Patient Characteristics

We identified 90 patients that met the inclusion criteria. Thirty-five patients were excluded for the following reasons: greater than 24-h between consecutive doses (n = 10), ICP data not recorded (n = 21), less than 18 years of age (n = 1) and active participation in other clinical trials (n = 3). A total of 55 patients were included for analysis. Baseline demographics are provided in Table 1.
Table 1

Baseline patient characteristics


n = 55


 Age, years old mean (range)

50.1 (22–88)

 Female, n (%)

31 (56.4)

 Caucasian, n (%)

37 (67.3)

Initial values


 Intracranial pressure, mmHg (range)

12.6 (1–50)

 Serum Na+, mEq/L (range)

135.5 (123–153)

Admission diagnosis, n (%)

 Subarachnoid hemorrhage

38 (69.1)

  Fisher II

1 (2.6)

  Fisher III

4 (10.5)

  Fisher IV

22 (57.9)


11 (28.9)

 Intracerebral hemorrhage

10 (18.2)

 Ischemic stroke

5 (9.1)

 Vertebral artery dissection

1 (1.8)


1 (1.8)

Past medical history, n (%)


28 (50.9)

 Diabetes, type II

8 (14.5)

 Prior stroke

6 (10.9)


6 (10.9)


5 (9.1)


4 (7.3)


3 (5.5)

 Noncontributory past medical history

10 (18.2)

Safety and Efficacy

An average of 8.9 (range 2–61; median 6) intravenous HTS bolus doses were administered per each included patient. With each dose administration, the serum sodium increased by an average of 1.8 %. The average pre-dose serum sodium of 141.7 mEq/L (range 128–151 mEq/L) increased to an average of 144.3 mEq/L (range 130–166 mEq/L) after each dose, see Supplementary Table 2. This change was found to be statistically significant (p < 0.0001, 95 % CI −3.53 to −1.62) but the average post-dose values were still less than the goal serum sodium levels of 145–155 mEq/L for this patient population. No correlation was found between the number of doses administered and increases in serum sodium (Rho: −0.205; p = 0.13, 95 % CI −0.45 to 0.06). The average incidence of a 10 mEq/L or greater rise in serum sodium over a 24-h period was found to be 1.06 (range 0–5). This was found to statistically correlate with the number of doses administered (Rho: 0.351; p = 0.01, 95 % CI 0.10–0.56).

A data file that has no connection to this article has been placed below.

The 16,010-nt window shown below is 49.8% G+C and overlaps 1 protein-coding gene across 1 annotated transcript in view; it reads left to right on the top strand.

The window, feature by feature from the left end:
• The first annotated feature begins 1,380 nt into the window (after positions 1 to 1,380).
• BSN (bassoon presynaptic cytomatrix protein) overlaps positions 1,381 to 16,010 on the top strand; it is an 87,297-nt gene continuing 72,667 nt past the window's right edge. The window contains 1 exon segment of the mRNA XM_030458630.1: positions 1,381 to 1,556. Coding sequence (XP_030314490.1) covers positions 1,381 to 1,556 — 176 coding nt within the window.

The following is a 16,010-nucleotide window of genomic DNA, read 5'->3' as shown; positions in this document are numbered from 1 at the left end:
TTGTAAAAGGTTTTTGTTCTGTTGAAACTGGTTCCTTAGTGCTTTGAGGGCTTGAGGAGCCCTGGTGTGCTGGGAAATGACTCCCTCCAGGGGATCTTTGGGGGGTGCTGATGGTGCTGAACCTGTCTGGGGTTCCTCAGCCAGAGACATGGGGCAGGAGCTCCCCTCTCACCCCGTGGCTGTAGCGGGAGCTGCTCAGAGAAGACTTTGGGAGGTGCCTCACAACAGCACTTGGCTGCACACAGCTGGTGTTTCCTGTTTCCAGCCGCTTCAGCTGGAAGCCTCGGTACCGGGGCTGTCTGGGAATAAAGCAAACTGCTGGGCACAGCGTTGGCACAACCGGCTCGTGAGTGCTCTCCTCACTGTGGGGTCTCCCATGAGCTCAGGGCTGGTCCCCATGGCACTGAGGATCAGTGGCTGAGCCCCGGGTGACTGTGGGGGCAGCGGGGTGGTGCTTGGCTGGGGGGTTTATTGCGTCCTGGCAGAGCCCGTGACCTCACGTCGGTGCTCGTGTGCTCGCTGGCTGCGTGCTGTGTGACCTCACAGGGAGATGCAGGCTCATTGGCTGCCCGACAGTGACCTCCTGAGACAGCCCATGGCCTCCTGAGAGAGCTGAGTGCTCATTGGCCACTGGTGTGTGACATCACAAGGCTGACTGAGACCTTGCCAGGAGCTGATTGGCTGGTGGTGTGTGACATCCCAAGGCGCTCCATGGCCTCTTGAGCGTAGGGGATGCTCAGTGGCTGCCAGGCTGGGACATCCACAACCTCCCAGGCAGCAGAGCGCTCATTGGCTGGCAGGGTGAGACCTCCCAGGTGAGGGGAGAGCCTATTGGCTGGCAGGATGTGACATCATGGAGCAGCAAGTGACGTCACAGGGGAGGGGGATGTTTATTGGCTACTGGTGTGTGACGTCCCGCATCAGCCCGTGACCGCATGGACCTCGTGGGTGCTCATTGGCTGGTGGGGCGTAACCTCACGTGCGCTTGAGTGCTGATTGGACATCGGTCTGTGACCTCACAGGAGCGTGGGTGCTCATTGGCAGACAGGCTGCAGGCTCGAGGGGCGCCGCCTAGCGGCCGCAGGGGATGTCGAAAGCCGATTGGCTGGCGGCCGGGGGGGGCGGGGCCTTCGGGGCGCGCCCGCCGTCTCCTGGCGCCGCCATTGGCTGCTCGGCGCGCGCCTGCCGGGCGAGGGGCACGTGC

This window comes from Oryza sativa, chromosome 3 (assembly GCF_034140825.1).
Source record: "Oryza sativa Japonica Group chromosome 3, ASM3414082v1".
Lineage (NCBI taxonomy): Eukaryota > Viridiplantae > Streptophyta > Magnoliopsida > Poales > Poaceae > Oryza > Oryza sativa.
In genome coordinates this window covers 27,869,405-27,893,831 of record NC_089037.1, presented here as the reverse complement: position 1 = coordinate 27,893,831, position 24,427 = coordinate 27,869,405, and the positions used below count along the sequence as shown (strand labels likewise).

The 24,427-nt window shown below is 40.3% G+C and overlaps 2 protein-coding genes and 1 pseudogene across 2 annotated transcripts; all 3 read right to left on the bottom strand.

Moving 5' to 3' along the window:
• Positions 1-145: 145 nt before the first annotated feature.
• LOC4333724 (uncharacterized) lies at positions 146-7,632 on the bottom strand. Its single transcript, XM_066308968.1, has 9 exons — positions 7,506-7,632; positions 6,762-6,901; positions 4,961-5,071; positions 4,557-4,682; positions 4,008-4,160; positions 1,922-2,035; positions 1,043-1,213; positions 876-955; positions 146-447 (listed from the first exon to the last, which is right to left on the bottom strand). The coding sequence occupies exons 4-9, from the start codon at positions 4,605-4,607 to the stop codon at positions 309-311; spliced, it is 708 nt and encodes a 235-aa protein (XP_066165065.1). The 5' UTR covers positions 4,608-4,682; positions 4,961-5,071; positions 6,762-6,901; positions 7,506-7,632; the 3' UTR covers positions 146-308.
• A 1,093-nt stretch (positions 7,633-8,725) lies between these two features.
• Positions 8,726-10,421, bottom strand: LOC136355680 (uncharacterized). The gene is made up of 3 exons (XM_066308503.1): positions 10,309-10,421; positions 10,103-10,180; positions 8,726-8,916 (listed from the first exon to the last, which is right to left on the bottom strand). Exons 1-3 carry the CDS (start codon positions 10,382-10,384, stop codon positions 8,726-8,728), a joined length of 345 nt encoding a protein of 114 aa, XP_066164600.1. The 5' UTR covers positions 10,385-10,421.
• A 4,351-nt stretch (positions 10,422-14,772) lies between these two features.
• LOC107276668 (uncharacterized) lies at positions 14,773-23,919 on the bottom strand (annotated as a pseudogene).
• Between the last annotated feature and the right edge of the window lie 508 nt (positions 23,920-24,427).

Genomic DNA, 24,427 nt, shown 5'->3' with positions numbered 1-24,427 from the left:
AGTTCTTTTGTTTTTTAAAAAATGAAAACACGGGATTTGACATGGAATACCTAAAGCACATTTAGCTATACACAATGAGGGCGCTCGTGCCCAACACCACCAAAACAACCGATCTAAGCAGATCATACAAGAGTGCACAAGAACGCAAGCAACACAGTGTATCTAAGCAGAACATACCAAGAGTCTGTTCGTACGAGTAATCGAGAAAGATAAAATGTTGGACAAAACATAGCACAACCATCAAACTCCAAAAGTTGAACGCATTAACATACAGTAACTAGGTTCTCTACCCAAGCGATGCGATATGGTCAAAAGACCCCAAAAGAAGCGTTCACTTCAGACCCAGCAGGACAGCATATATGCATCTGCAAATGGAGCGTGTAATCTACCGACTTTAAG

Changes in serum osmolality were inconsistently documented with only six (10.9 %) patients having complete documentation of values. For this reason, further evaluation of changes in serum osmolality was not conducted.

No documented cases of central pontine or extra pontine myelinolysis were documented in the 55 patients included in this study. All patients in this study received CT head noncontrast studies for the main neuroimaging modality to monitor brain edema and structural changes. Out of n = 55 patients in the study, n = 18 (33 %) had MRI during their original hospital admission, with no patient having changes consistent with CPM. Of these 18 patients with MRI, nine had either global cerebral edema or bifrontal or localized brain edema. Another nine patients (four of whom overlapped with the group of nine patients with localized or global brain edema) also had vascular infarcts documented. One patient with global edema who had a combination of subarachnoid hemorrhage and cardiac arrest had MRI changes consistent with widespread anoxic–hypoxic brain injury.

ICP was significantly reduced from a mean ICP peak of 20.4 mmHg (range 3–40.7 mmHg) to a mean ICP nadir of 10.3 mmHg (range 3–23.6 mmHg); p < 0.0001, 95 % CI 8.71–11.46. This change resulted in an average ICP reduction of 49.5 % (Fig. 1).
Fig. 1